4. ^ a b Behnke, Albert R; Shaw, Louis A; Messer, Anne C; Thomson, Robert M; Motley, E Preble (January 31, 1936). "The circulatory and respiratory disturbances of acute compressed-air illness and the administration of oxygen as a therapeutic measure". American Journal of Physiology. 114 (3): 526–533. doi:10.1152/ajplegacy.1936.114.3.526. Retrieved February 18, 2010.
  5. ^ a b c McArdle, William D; Katch, Frank I; Katch, Victor L (2006). Exercise physiology: energy, nutrition, and human performance. Lippincott Williams & Wilkins. p. xxiii. ISBN 0-7817-4990-5. Retrieved February 18, 2010.
  6. ^ Yarbrough, OD; Behnke, Albert R (1939). "The treatment of compressed air illness using oxygen". Journal of Industrial Hygiene and Toxicology. 21: 213–218. ISSN 0095-9030.
  7. ^ Berghage, Thomas E; Vorosmarti, James Jr.; Barnard, EEP (1978). "Recompression treatment tables used throughout the world by government and industry". US Naval Medical Research Center Technical Report. NMRI-78-16. Archived from the original on August 5, 2009. Retrieved February 18, 2010.{{cite journal}}: CS1 maint: unfit URL (link)
  8. ^ Behnke, Albert R (1937). "The application of measurements of nitrogen elimination to the problem of decompressing divers". US Naval Medical Bulletin. 35: 219–240.
  9. ^ a b c d Behnke, Albert R (1939). "Log of Diving During Rescue and Salvage Operations of the USS Squalus: Diving Log of USS Falcon, 24 May 1939-12 September 1939". U.S. Navy, reprinted by Undersea & Hyperbaric Medical Society in 2001. {{cite journal}}: Cite journal requires |journal= (help)
  10. ^ Behnke, Albert R; Yarborough, OD (1939). "Respiratory resistance, oil-water solubility and mental effects of argon compared with helium and nitrogen". American Journal of Physiology. 126 (2): 409–15. doi:10.1152/ajplegacy.1939.126.2.409.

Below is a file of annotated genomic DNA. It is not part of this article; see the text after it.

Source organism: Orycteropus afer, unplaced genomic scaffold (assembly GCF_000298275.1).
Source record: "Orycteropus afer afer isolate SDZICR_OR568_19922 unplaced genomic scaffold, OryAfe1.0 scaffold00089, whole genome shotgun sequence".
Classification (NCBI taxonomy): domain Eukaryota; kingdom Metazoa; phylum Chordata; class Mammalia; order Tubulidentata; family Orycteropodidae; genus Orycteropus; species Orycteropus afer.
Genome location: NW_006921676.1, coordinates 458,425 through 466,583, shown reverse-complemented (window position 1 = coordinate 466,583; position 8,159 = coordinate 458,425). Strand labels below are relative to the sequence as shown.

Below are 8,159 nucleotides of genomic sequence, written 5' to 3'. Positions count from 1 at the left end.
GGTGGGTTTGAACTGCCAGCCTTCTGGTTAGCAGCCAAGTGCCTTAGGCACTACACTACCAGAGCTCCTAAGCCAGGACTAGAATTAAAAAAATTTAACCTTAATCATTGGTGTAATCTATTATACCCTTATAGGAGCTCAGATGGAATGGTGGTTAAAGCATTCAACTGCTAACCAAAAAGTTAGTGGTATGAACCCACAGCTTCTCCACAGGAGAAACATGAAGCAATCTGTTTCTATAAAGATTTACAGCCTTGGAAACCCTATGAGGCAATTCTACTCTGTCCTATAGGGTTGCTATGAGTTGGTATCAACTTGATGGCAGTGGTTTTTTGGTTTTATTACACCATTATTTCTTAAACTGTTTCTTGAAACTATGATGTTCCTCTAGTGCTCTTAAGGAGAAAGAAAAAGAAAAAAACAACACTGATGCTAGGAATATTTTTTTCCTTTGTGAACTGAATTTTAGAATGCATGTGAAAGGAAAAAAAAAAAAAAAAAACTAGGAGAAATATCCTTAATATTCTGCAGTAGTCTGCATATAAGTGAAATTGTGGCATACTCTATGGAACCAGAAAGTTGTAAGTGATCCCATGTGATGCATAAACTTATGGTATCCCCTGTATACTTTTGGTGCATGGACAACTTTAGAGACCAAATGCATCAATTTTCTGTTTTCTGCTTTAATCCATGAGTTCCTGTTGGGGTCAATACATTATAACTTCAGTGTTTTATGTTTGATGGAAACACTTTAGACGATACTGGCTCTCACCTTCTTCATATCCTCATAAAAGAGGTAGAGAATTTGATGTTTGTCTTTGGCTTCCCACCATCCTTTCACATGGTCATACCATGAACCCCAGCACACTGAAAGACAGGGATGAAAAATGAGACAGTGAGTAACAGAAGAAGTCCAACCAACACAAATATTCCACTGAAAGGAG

11. ^ Marx, Thomas; Schmidt, Michael; Schirmer, Uwe; Reinelt, Helmut (2000). "Xenon anaesthesia" (PDF). Journal of the Royal Society of Medicine. 93 (10): 513–517. doi:10.1177/014107680009301005. PMC 1298124. PMID 11064688. Retrieved February 18, 2010.
  12. ^ Behnke, Albert R (September 1942). "Physiologic Studies Pertaining to Deep Sea Diving and Aviation, Especially in Relation to the Fat Content and Composition of the Body: The Harvey Lecture, March 19, 1942". Bulletin of the New York Academy of Medicine. 18 (9): 561–585. PMC 1933871. PMID 19312284.
  13. ^ Behnke, A., "Effects of High Pressures; Prevention and Treatment of Compressed Air Illness," Med. Clin. N. Am., (1942), 1213-1237
  14. ^ Behnke, Albert R (March 1959). "Physiologic and psychologic factors in individual and group survival". Arizona Medicine. 16 (3): 189–210. PMID 13628431.
  15. ^ a b Baugh, Ken, ed. (1959). "The history of the US Naval Radiological Defense Laboratory" (PDF). Archived from the original (PDF) on July 22, 2011. Retrieved February 18, 2010.
  16. ^ a b staff (February 1, 1992). "Dr. Albert Behnke; Expert on Divers' Problems". Los Angeles Times. Retrieved February 18, 2010.
  17. ^ Tillman, Albert A; Tillman, Thomas T. "The history of NAUI" (PDF). Scuba America Historical Foundation. Retrieved February 18, 2010.
  18. ^ Behnke, Albert R (December 1967). "Work in compressed air: medical aspects". Journal of Occupational Medicine. 9 (12). Industrial Medical Association: 630–1. PMID 6065140.